Far from being an exception, 2016 was more likely a foretaste of things to come. Declining government stability – the result of challenges to the executive from their own political parties, other state institutions or the populace – was at the root of much of the global political risk witnessed over the last year. A new Verisk Maplecroft dataset projecting government stability until 2019 suggests the upheaval observed in 2016 was not an outlier, but will continue in 2017 and beyond.
In votes from Brexit to the election of Donald Trump, long-held conventions were felled by popular discontent. Dissatisfaction with elites in many regions of the world remains a key driver of political risk. Meanwhile, the impeachments of presidents in Brazil and South Korea, and a coup attempt in Turkey, completed a remarkable year. The legacies of all these events have the potential to impact government stability going forward.
All regions of the world are more likely to experience a decrease in government stability than an increase in the next three years (see figure Average probability of change in Government Stability Index Projection score for 2019, by region). Developing markets remain the most susceptible to a negative shift: MENA and Africa are the most exposed, with a 46% and 41% chance of deterioration for the average country respectively. However, it is businesses and investors used to the traditionally stable markets of Europe that will have to adapt the most to this new reality: the average European country faces a 28% chance of a decrease in its government stability.
Average probability of change in Government Stability Index Projection score for 2019, by region
The UK illustrates how the legacy of 2016 will shape the coming years. According to our projections data, the UK faces a 69% likelihood of deterioration in the level of government stability by 2019 (see figure Range of output outcomes for the UK in the Government Stability Index Projection for 2019). British politics is likely to remain unsettled due to the persistent and deep divisions over Brexit within both the electorate and government. The wide spread in the projected scores also highlights how the unexpected upheaval of the Brexit vote has created a wide array of potential outcomes in 2019, which, in practice, means uncertainty.
Range of output outcomes for the UK in the Government Stability Index Projection for 2019
France, Germany and Italy are other major European markets that display a highly uncertain environment. In each of these countries a wide range of possible outcomes are evenly balanced in terms of the probabilities associated with them.
These results are driven by the upcoming general elections in France and Germany, in which far-right populist parties are expected to continue their advance. In Italy, the government’s defeat in the constitutional referendum has made snap elections highly likely in 2017, in which anti-establishment parties are also likely to perform very well. Taken together, Europe’s four largest economies have become emblematic for the rise in political risk across a region long considered the world’s most stable in this regard.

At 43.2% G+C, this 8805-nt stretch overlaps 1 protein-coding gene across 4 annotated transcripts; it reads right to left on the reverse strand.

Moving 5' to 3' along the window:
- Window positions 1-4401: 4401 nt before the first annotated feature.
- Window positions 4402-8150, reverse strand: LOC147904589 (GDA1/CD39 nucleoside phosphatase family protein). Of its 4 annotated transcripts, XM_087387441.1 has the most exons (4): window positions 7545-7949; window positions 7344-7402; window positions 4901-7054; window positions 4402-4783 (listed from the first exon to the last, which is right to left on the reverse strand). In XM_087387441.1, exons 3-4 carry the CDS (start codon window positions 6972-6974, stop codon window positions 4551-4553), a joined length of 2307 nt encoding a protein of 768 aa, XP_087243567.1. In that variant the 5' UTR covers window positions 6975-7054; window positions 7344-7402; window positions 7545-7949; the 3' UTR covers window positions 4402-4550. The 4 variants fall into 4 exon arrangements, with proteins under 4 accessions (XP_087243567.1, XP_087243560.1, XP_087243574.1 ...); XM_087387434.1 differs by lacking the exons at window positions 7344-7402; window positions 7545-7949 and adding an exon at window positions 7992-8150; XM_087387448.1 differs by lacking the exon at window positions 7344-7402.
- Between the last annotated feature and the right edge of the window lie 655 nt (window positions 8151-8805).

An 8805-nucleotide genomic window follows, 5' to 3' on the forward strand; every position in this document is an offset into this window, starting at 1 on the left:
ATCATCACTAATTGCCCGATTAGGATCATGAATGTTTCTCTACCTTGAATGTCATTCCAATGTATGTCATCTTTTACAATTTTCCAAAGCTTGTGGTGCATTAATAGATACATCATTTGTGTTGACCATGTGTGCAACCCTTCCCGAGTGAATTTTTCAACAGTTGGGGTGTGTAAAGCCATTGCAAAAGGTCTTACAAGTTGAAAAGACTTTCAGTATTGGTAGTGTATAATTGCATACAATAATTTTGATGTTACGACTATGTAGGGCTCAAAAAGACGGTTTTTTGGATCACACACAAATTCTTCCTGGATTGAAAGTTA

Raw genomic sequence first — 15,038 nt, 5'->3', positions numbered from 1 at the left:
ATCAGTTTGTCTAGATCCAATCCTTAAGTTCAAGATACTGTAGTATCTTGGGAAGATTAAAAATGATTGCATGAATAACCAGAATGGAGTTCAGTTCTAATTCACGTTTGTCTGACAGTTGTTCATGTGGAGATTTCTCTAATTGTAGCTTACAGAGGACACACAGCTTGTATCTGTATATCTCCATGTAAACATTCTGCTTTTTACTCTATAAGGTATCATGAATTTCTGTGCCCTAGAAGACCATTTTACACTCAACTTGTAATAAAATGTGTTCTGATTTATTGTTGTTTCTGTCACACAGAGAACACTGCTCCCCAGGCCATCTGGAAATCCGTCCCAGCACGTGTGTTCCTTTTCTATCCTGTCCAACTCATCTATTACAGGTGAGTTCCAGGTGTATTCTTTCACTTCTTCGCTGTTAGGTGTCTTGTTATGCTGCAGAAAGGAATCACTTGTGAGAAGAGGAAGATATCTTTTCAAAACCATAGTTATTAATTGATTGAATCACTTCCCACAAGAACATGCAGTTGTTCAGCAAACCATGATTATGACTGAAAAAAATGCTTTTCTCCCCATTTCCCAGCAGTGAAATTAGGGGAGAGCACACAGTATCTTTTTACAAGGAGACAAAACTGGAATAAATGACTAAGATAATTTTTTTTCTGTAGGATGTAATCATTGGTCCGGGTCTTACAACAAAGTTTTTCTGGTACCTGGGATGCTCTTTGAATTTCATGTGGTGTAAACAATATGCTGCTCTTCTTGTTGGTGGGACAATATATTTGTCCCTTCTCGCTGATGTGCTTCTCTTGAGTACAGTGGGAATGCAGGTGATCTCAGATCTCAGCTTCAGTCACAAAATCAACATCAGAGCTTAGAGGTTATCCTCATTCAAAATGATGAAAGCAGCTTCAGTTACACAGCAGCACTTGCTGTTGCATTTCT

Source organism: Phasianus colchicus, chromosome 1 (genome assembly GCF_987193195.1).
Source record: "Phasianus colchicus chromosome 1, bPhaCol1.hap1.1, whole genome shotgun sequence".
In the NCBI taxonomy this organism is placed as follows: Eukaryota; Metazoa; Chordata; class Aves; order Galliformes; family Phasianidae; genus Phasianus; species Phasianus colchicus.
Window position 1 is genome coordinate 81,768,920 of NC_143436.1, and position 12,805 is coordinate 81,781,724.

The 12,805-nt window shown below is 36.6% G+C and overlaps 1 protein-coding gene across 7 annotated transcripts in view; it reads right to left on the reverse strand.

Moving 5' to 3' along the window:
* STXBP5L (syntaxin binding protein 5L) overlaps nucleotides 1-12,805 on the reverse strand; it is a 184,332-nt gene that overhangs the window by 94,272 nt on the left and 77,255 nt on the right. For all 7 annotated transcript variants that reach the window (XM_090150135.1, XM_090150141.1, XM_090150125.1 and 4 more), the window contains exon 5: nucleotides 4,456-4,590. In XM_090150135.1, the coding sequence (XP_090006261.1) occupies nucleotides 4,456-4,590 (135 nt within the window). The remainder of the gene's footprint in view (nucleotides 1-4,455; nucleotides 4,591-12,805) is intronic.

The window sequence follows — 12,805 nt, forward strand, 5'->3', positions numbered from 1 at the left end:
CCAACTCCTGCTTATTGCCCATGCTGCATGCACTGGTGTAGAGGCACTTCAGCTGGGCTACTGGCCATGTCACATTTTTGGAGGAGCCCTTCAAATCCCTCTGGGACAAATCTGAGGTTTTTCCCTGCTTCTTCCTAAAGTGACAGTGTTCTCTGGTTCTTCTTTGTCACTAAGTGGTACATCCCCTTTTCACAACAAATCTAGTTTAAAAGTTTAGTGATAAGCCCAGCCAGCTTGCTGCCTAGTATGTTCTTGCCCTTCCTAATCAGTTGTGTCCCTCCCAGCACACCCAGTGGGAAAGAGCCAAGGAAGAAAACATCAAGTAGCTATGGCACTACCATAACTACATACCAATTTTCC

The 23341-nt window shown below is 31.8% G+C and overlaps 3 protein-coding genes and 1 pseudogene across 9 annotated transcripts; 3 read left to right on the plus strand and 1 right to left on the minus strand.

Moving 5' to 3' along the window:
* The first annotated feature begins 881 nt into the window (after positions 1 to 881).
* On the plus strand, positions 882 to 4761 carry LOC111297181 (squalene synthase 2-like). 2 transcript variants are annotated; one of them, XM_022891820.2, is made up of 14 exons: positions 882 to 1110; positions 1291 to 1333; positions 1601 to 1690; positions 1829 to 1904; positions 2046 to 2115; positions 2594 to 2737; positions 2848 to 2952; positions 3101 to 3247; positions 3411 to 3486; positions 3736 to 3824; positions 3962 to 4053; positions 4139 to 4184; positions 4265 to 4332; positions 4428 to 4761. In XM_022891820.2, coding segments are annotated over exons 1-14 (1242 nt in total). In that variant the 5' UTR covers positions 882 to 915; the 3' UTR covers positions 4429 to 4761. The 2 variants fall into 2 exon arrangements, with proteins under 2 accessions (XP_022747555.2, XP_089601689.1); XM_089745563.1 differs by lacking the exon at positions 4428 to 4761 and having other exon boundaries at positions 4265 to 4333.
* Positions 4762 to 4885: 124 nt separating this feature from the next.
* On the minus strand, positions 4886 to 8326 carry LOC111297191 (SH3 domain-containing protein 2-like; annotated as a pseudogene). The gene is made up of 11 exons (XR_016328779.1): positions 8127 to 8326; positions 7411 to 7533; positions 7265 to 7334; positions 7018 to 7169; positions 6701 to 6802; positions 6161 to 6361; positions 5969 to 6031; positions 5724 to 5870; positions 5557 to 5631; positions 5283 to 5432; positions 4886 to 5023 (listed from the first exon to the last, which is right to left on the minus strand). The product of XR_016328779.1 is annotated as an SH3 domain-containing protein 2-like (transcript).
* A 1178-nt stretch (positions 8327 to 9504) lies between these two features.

Deteriorating levels of government stability have profound implications for businesses in every sector, simply because this issue underpins the political risk landscape. Stable governments can develop and deliver coherent policy programmes, providing the certainty that boosts business and consumer confidence. A lack of stability, conversely, can lead to policy uncertainty or paralysis.
As governments react to challenges from the extreme left and right, and in order to placate public anger, we can expect to see them adopting unusual and unexpected policy positions. The calling of the UK’s referendum can itself be seen as an exemplar of this type; the divided nature of President Hollande’s term in office in France – with 75% tax rates in his first two years, and a focus on supply-side reforms in the latter half – provides another. In 2017, we can expect centrist governments facing re-election to adopt tougher language around business – particularly with regards to their stances on immigration rules and corporate tax planning – thus fuelling the uncertainty that was experienced in 2016.
However, governments that lack the necessary political capital or legislative numbers can find themselves unable to deliver on their agendas. Brazil provides an example of a country where the ongoing political crisis has drained the government’s capacity to deliver necessary economic reforms, while Germany’s next government will likely rely on the support of three parties, which will reduce the scope of any coherent policy agenda. Given the country’s vital role, a lack of policy direction in Germany can be expected to reverberate around Brussels, as the EU institutions continue to struggle with the many challenges that confront it.
While the outlook is not unremittingly bleak – many countries around the world are expected to see increased stability in the next three years – the outputs of the model suggest that 2016 was not a one-off. Savvy investors would do well to dust down risk management plans that have typically been reserved for high-risk, high-reward developing markets, and apply them in developed markets as well.
More forecasts on the key issues impacting trade and investment over the year ahead are available in our Political Risk Outlook 2017.